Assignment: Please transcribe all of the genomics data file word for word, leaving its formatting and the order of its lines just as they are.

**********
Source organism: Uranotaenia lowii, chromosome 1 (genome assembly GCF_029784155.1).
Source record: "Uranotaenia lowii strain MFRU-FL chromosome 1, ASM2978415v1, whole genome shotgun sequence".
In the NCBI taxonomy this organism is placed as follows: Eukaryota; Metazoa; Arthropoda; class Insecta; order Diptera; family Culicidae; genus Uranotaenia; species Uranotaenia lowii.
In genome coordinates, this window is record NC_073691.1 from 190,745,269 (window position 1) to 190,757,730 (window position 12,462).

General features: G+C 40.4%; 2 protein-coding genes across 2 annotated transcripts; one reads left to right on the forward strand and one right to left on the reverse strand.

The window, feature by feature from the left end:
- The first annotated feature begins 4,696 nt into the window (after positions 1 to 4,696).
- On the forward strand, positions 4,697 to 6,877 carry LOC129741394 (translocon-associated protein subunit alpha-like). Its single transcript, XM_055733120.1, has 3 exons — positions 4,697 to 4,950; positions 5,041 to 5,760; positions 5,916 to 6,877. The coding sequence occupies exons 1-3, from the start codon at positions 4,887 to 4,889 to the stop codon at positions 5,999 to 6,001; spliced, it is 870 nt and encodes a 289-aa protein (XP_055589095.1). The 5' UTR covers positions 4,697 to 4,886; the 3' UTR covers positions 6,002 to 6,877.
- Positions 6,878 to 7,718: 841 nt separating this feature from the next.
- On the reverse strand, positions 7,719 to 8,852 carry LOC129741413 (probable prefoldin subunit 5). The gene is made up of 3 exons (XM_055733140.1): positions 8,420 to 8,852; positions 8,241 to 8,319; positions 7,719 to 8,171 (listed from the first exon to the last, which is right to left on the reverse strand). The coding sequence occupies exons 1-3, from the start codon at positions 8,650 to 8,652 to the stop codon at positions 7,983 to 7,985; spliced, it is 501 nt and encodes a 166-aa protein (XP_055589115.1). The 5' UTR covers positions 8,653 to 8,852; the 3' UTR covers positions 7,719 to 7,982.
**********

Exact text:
Source organism: Uranotaenia lowii, chromosome 1 (genome assembly GCF_029784155.1).
Source record: "Uranotaenia lowii strain MFRU-FL chromosome 1, ASM2978415v1, whole genome shotgun sequence".
In the NCBI taxonomy this organism is placed as follows: Eukaryota; Metazoa; Arthropoda; class Insecta; order Diptera; family Culicidae; genus Uranotaenia; species Uranotaenia lowii.
In genome coordinates, this window is record NC_073691.1 from 190,745,269 (window position 1) to 190,757,730 (window position 12,462).

General features: G+C 40.4%; 2 protein-coding genes across 2 annotated transcripts; one reads left to right on the forward strand and one right to left on the reverse strand.

The window, feature by feature from the left end:
- The first annotated feature begins 4,696 nt into the window (after positions 1 to 4,696).
- On the forward strand, positions 4,697 to 6,877 carry LOC129741394 (translocon-associated protein subunit alpha-like). Its single transcript, XM_055733120.1, has 3 exons — positions 4,697 to 4,950; positions 5,041 to 5,760; positions 5,916 to 6,877. The coding sequence occupies exons 1-3, from the start codon at positions 4,887 to 4,889 to the stop codon at positions 5,999 to 6,001; spliced, it is 870 nt and encodes a 289-aa protein (XP_055589095.1). The 5' UTR covers positions 4,697 to 4,886; the 3' UTR covers positions 6,002 to 6,877.
- Positions 6,878 to 7,718: 841 nt separating this feature from the next.
- On the reverse strand, positions 7,719 to 8,852 carry LOC129741413 (probable prefoldin subunit 5). The gene is made up of 3 exons (XM_055733140.1): positions 8,420 to 8,852; positions 8,241 to 8,319; positions 7,719 to 8,171 (listed from the first exon to the last, which is right to left on the reverse strand). The coding sequence occupies exons 1-3, from the start codon at positions 8,650 to 8,652 to the stop codon at positions 7,983 to 7,985; spliced, it is 501 nt and encodes a 166-aa protein (XP_055589115.1). The 5' UTR covers positions 8,653 to 8,852; the 3' UTR covers positions 7,719 to 7,982.